Filing 29

LETTER OPINION filed. Signed by Judge Michael A. Shipp on 8/24/2017. (km)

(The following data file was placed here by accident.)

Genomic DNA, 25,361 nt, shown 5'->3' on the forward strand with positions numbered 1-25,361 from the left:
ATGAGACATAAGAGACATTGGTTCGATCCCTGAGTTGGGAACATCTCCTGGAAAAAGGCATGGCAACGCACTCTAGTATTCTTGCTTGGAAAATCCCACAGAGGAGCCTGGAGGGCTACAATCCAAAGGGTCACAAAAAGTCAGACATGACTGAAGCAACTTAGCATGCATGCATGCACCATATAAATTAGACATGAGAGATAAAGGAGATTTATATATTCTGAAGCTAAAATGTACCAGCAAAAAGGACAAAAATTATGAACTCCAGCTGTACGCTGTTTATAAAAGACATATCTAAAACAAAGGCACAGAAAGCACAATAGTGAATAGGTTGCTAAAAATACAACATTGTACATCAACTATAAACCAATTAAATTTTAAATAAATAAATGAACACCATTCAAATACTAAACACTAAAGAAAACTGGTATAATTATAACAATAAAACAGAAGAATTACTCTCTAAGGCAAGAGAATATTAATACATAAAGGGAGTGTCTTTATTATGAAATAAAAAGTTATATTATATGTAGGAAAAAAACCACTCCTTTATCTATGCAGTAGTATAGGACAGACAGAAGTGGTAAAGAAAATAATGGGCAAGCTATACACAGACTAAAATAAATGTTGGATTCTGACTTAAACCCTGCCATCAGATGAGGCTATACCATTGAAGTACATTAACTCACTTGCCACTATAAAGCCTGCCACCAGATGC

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RECEIVED UNITED STATES DISTRICT COURT DISTRICT OF NEW JERSEY AUG 2 4 2017 AT 8:30 WILLIAM CLARKSON S. FISHEtt~~SH BUILDING & U.S. COUR~SE 402 EAST STATE STREET TRENTON, N.J. 08608 609-989-2009 CHAMBERS OF MICHAEL A. SHIPP UNITED STATES DISTRICT JUDGE NOT FOR PUBLICATION August 24, 2017 LETTER OPINION VIACM/ECF Richard E. Barber, Sr. & all counsel of record Re: Richard E. Barber, Sr. v. Robert Barchi, et al. Civil Action No. 16-6582 (MAS) (TJB) Dear Mr. Barber and Counsel: This matter comes before the Court on Defendants Robert Barchi, Board of Governors (Rutgers University), Board of Trustees (Rutgers University), former President of the University of Medicine and Dentistry of New Jersey ("UMDNJ"), Board of Trustees (UMDNJ), and Louis Goetting's (collectively, the "Moving Defendants") 1 Motion to Dismiss Plaintiff Richard E. Barber, Sr.'s ("Plaintiff') Amended Complaint. (ECF No. 24.) Plaintiff filed opposition (ECF No. 26), and the Moving Defendants replied (ECF No. 27). 2 The Court has reviewed the parties' submissions and decides the matter without oral argument pursuant to Local Civil Rule 78.1. After careful consideration of the submissions, the Moving Defendants' Motion to Dismiss is GRANTED. "Federal Rule of Civil Procedure 8(a)(2) requires only 'a short and plain statement of the claim showing that the pleader is entitled to relief,' in order to 'give the defendant fair notice of what the ... claim is and the grounds upon which it rests."' Bell Atl. Corp. v. Twombly, 550 U.S. 544, 555 (2007) (quoting Conley v. Gibson, 355 U.S. 41, 47 (1957)). In addressing a motion to dismiss under Rule 12(b)(6), the Court must "accept all factual allegations as true, construe the · complaint in the light most favorable to the plaintiff, and determine whether, under any reasonable reading of the complaint, the plaintiff may be entitled to relief." Phillips v. Cty. ofAllegheny, 515 1 Plaintiffs action is also brought against Defendants James Archibald, Ellen Casey, Karen Silliter, and Charles D. Boyd, Ph.D. (collectively, the "Non-moving Defendants") (the Non-moving Defendants and the Moving Defendants are collectively, "Defendants"). (See Am. Coinpl. 1, ECF No. 7.) The Non-moving Defendants did not file a separate motion to dismiss. 2 In their reply, the Moving Defendants argue that Plaintiffs opposition was untimely and should, therefore, be disregarded. (See Defs.' Reply Br. 1, ECF No. 27.) Plaintiff responds that he is unrepresented and that he discovered the Court's briefing schedules after missing the deadline to file opposition. (See Pl.'s May 18, 2017 Corresp. 1, ECF No. 28.) Based on its inherent authority to control the matters on its docket, the Court has decided to consider the merits of Plaintiffs opposition. M F .3d 224, 233 (3d Cir. 2008). While a complaint does not need to contain detailed factual allegations to withstand a Rule 12(b)(6) motion to dismiss, a pleader must "provide the 'grounds' of[his] 'entitle[ment] to relief,' [which] requires more than labels and conclusions, and a formulaic recitation of the elements of a cause of action will not do." Twombly, 550 U.S. at 545; see also Fed. R. Civ. P. 8(a)(2). "Where, as here, a plaintiff is proceeding pro se, the complaint is 'to be liberally construed,' and, 'however inartfully pleaded, must be held to less stringent standards than formal pleadings drafted by lawyers."' Walsh v. Household Fin. Corp. III, No. 15-4112, 2016 WL 6826161, at *2 (D.N.J. Nov. 17, 2016) (quoting Erickson v. Pardus, 551 U.S. 89, 93-94 (2007)). "While a litigant's pro se status requires a court to construe the allegations in the complaint liberally, a litigant is not absolved from complying with Twombly and the federal pleading requirements merely because s/he proceeds pro se." Id. (quoting Thakar v. Tan, 372 F. App'x 325, 328 (3d Cir. 20,10)). Plaintiff filed the instant five-count action against Defendants under the federal False Claims Act ("FCA"), 31 U.S.C. § 3729, et seq., and the New Jersey False Claims Act (''NJFCA"), N.J.S.A. 2A:32A-1, et seq. (Am. Compl. 16-24, ECF No. 7.) Plaintiff's allegations appear to arise entirely from the time period during which Plaintiff was the Director of Purchasing Services of UMDNJ. (See generally id.) Plaintiff was terminated from UMDNJ on April 10, 2000. (Id. at 3.) Accordingly, none of the alleged conduct that Plaintiff attributes to Defendants occurred after April 10, 2000. In light of the timing of the alleged events, the Moving Defendants argue that Plaintiff's claims are barred under the applicable statute of limitations and statute of repose. (Defs.' Moving Br. 14-20, ECF No. 1-1.) Upon reviewing Plaintiff's Amended Complaint, the Court finds that Plaintiff's claims are barred by the applicable statute of repose. Under the FCA, a plaintiff may not bring a civil action: more than 6 years after the date on which the violation of section 3729 is committed, or more than 3 years after the date when facts material to the right of action are known or reasonably should have been known by the official of the United States charged with responsibility to act in the circumstances, but in no event more than 10 years after the date on which the violation is committed, whichever occurs last. 31 U.S.C. § 373 l(b) (emphasis added). The NJFCA similarly bars a plaintiff from filing suit: [ m] ore than six years after the date on which the violation ofthe act is committed[,] or ... [m]ore than three years after the date when facts material to the right of action are known or reasonably should have been known by the State official charged with responsibility to act in the circumstances, but in no event more than 10 years after the date on which the violation is committed, whichever occurs last. N.J.S.A. § 2A:32C-11 (emphasis added). 2 Here, Plaintiff filed the original Complaint on October 4, 2016, which is more than ten years after any of the alleged misconduct by Defendants occurred. (See Compl., ECF No. 1.) In Plaintiffs opposition, Plaintiff fails to respond to Defendant's arguments regarding the statute of limitations and statute of repose. Rather, Plaintiff merely elaborates upon his allegations and sets forth questions to which he seeks answers at trial. (See Pl.'s Opp'n Br. 1-2, ECF No. 26.) Even liberally construing Plaintiffs Amended Complaint, and in light of Plaintiffs failure to respond to the issues with respect to the statute of limitations and statute of repose, the Court, therefore, finds that Plaintiffs claims are time-barred. For the foregoing reasons, the Court GRANTS the Moving Defendants' Motion to Dismiss without prejudice. The Court will provide Plaintiff an opportunity to amend his pleading and will set forth the deadline to file a second amended complaint in the accompanying order. Mf!:!tfitP UNITED STATES DISTRICT JUDGE 3